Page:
How influencer marketing will evolve as Gen Z’s sway grows

Social influencers are poised to have a bigger presence in advertising campaigns in 2021 as marketers eye younger consumers who spend more time online. That engagement will help to support several key trends this year, including the evolution of social media creators into long-term brand ambassadors and the growing role of customers who act as influencers.

Among other trends, Generation Z consumers will have a greater effect on influencer-generated content as their spending power continues to swell, and marketers will be able to evaluate the effectiveness of their influencer campaigns with improved metrics, according to a new forecast from influencer marketing company CreatorIQ.

“As the industry evolves, we are moving away from what was ‘Influencer Marketing 1.0,’ which was really a transactional relationship between brands and the creators that they worked with on one-off campaigns,” said Tim Sovay, chief operating officer of CreatorIQ, whose financial backers include CPG giant Unilever.

His company, which has a database of 20 million creators, is seeing greater demand among marketers for longer-term partnerships with influencers who can be effective brand advocates. At the same time, creators want to align themselves with brands whose social values match their own.

“A creator is really choosing the types of brands that they want to work with, that they identify with and who their audience is interested in,” Sovay said. “On the brand side, they’re looking for a more authentic relationship, and weirdly, it’s almost like a traditional endorsement.”

These longer-term contracts with creators can last for a year with an option to renew, and can include services like consulting on product launches or design ideation.


“‘Influencer’ means so many different things now — and really one of them is understanding what your high-value customer is.”

Tim Sovay

Chief operating officer, CreatorIQ


Yeti Holding, the maker of luxury coolers and ice chests, is an example of a brand that nurtured a dedicated following by collaborating with influencers whose creative efforts include everything from product tests to short films that showcase outdoor adventures.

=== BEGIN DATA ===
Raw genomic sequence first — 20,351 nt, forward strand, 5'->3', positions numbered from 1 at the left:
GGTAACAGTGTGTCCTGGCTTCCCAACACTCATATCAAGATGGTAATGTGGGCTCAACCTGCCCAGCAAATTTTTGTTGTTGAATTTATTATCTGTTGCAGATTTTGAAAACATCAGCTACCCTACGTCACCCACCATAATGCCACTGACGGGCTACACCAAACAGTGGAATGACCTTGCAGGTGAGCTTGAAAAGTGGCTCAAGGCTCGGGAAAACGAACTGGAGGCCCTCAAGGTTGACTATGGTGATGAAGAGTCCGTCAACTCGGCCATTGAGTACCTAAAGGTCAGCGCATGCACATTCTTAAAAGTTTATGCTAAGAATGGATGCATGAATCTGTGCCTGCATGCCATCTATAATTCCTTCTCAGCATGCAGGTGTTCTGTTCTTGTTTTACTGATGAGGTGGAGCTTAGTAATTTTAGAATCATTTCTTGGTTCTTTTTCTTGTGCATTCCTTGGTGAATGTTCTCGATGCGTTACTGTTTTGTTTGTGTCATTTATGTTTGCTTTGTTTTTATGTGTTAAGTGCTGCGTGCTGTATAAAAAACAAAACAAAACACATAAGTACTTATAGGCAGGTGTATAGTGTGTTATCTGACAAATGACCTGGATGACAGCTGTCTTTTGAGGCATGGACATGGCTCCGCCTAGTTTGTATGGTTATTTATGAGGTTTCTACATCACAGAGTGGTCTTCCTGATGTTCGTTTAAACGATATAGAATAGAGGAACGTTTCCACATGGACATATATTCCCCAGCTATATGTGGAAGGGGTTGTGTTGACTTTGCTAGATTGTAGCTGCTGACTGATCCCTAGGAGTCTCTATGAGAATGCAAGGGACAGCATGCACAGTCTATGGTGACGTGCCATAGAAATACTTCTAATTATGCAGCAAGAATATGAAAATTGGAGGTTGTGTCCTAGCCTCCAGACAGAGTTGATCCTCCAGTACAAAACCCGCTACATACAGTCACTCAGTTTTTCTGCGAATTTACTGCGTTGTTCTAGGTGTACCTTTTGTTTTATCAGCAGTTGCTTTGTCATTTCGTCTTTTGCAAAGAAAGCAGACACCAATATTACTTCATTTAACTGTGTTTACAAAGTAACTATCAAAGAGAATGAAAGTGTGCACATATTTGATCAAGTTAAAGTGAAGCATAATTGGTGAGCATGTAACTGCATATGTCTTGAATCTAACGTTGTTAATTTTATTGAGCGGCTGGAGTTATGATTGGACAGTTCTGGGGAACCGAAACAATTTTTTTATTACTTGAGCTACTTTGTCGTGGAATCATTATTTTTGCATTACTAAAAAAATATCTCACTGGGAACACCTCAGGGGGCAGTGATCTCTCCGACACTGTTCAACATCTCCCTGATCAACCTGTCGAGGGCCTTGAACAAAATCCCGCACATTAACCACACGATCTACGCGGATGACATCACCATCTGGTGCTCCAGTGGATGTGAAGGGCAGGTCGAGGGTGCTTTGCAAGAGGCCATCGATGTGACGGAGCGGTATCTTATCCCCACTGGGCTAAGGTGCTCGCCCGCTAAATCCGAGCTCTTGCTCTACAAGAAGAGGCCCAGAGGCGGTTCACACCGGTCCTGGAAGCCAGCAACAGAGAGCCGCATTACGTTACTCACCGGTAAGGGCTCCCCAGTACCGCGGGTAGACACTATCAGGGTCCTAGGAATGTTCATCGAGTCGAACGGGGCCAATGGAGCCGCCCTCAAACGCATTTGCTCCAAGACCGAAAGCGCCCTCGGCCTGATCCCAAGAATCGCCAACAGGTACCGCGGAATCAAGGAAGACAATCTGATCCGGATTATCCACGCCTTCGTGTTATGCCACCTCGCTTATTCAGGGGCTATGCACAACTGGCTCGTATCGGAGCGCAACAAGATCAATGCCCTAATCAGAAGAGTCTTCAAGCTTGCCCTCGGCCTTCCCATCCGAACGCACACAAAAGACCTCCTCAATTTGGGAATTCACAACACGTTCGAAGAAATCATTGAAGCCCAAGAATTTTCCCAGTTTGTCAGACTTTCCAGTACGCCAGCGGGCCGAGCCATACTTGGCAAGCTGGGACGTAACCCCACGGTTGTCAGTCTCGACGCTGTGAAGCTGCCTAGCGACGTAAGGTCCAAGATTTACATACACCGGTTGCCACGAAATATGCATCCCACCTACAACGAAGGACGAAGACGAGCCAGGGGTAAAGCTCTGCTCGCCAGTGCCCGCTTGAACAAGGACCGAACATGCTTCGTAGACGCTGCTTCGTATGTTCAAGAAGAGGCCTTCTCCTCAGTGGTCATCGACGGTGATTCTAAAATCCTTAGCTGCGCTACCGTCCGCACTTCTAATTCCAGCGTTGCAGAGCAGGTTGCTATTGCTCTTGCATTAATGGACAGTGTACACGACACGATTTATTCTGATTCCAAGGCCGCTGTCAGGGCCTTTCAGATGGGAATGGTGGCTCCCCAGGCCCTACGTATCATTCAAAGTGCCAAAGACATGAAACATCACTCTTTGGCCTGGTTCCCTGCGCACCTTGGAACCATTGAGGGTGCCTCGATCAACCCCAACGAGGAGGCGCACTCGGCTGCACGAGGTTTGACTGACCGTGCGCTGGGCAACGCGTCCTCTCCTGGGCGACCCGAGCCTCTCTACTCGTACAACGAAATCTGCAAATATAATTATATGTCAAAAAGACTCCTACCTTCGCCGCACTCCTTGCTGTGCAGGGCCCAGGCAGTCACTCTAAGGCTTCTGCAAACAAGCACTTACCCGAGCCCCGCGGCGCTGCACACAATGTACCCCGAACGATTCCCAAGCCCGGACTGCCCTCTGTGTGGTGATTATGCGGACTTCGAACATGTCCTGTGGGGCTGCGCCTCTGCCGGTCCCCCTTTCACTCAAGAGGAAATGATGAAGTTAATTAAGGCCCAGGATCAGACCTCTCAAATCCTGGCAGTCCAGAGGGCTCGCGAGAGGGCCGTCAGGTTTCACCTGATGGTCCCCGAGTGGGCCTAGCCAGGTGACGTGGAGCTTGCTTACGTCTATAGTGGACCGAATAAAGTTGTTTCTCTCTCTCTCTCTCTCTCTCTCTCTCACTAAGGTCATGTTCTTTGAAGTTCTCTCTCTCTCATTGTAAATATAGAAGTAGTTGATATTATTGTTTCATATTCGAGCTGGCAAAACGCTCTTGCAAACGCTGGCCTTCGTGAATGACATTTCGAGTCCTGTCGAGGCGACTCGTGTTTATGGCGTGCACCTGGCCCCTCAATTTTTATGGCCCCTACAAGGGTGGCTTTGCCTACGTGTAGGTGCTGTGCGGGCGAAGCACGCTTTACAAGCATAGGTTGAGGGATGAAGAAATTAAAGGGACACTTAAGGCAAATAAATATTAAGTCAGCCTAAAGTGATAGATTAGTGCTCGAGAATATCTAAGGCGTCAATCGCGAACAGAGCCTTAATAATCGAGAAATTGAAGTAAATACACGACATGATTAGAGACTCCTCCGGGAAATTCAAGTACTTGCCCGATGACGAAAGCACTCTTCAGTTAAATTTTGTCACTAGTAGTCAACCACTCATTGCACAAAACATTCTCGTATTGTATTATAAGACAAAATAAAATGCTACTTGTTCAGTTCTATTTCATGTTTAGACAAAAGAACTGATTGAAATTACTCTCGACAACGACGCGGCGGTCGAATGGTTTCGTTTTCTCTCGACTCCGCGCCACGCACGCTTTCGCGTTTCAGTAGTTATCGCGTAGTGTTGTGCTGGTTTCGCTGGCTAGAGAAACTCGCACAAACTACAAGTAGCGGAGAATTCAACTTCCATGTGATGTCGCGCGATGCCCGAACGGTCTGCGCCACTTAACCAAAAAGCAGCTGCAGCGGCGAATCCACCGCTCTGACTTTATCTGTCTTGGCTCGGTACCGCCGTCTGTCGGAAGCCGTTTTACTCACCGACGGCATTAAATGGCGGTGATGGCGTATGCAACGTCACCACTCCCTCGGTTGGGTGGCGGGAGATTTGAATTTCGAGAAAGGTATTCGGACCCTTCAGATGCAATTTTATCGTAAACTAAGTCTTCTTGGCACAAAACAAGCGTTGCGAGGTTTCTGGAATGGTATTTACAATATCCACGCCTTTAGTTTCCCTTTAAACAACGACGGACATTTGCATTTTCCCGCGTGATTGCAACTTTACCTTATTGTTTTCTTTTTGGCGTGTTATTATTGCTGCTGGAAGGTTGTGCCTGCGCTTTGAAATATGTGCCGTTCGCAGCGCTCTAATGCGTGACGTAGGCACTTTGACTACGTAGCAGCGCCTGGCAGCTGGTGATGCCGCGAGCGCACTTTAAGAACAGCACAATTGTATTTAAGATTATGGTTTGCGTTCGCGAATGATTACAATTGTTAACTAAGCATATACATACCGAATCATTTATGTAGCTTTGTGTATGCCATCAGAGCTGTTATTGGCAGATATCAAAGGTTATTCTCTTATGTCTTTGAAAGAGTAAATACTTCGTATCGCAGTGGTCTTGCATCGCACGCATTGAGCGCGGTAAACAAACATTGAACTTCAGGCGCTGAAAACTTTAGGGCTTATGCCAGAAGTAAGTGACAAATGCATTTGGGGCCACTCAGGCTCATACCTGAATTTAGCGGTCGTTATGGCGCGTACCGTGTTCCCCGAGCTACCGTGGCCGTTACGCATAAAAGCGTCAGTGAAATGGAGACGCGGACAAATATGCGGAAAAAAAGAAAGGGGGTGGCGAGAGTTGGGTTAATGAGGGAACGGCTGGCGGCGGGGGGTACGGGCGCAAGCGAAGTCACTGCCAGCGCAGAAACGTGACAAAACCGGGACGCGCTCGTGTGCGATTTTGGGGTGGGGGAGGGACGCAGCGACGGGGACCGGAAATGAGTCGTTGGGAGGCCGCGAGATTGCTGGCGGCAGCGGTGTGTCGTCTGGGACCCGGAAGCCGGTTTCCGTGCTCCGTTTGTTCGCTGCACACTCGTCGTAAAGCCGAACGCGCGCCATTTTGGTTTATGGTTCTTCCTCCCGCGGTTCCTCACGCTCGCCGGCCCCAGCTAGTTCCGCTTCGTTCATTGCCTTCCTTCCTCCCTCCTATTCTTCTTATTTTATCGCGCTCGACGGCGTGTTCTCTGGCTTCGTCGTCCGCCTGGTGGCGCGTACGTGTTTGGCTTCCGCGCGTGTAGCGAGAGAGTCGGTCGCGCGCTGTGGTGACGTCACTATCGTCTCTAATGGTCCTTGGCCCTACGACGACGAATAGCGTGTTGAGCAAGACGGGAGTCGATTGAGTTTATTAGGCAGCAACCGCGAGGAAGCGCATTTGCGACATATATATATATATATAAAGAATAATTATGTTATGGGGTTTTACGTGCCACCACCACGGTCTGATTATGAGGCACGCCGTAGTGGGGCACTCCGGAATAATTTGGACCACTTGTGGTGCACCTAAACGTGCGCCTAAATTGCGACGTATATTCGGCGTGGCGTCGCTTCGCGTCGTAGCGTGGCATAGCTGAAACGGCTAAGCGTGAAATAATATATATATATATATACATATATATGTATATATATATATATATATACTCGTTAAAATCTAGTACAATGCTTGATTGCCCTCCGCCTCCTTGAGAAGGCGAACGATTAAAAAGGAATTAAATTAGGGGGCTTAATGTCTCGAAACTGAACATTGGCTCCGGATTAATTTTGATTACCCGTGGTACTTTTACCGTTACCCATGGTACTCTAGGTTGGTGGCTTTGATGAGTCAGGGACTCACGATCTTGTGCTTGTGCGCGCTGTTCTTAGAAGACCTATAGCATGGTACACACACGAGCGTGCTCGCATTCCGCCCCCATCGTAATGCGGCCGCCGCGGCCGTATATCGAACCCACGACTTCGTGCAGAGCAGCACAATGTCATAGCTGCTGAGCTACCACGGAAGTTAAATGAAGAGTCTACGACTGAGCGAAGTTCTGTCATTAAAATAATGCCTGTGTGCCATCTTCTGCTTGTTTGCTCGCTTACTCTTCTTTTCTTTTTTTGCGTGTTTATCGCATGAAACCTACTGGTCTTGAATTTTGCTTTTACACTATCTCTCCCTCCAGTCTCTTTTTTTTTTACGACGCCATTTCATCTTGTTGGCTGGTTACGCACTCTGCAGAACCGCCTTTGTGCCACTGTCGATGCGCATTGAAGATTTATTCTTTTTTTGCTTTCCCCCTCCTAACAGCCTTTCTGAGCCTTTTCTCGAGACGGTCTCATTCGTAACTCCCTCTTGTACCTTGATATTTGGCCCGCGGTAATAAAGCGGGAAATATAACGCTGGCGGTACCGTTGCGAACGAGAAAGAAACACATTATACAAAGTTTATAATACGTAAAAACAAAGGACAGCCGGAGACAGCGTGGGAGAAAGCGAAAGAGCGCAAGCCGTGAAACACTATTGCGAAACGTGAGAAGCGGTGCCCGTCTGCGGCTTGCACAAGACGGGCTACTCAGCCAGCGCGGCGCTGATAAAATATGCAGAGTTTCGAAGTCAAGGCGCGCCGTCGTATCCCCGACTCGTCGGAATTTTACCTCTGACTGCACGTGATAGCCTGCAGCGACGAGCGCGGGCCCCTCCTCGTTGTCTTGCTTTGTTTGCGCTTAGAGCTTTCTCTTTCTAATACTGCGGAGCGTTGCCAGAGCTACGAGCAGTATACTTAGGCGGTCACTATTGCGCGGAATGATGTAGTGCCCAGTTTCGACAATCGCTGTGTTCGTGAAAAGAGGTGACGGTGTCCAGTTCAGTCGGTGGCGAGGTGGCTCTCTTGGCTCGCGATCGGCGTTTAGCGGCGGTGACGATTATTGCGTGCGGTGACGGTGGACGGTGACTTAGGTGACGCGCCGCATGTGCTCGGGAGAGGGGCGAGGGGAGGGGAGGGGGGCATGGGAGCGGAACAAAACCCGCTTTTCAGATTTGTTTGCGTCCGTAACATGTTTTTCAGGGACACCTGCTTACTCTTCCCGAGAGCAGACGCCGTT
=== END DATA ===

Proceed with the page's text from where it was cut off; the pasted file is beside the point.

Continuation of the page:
TikTok steers demand for authenticity

Younger consumers are harder to reach through media channels like traditional linear TV, making digital efforts that include influencer marketing more crucial for brands with a younger-skewing target audience. Generation Z is even more forceful than the preceding millennial generation in demanding that brands be authentic, a characteristic reinforced by the popular social video app TikTok.

Because TikTok focuses on identifying videos that are most likely to go viral, everyday people can become famous overnight on the platform. Its authentic short-form content became even more popular among Gen Zers as their social media consumption soared during the first year of the pandemic, according to CreatorIQ. The firm recommends brands collaborate with Gen Z influencers to learn more about the audiences they hope to reach.

“[The Gen Z] audience is native to the social platforms. It’s all they know. Therefore, the creators that they follow have, by far, the most influence,” Sovay said.

Many young consumers aspire to become social influencers as a career, a sign of their understanding of how fame works on social media. Eighty-six percent of Gen Z and millennials said they would post sponsored content for money, and 54% would become an influencer if given the opportunity, research firm Morning Consult found in a survey.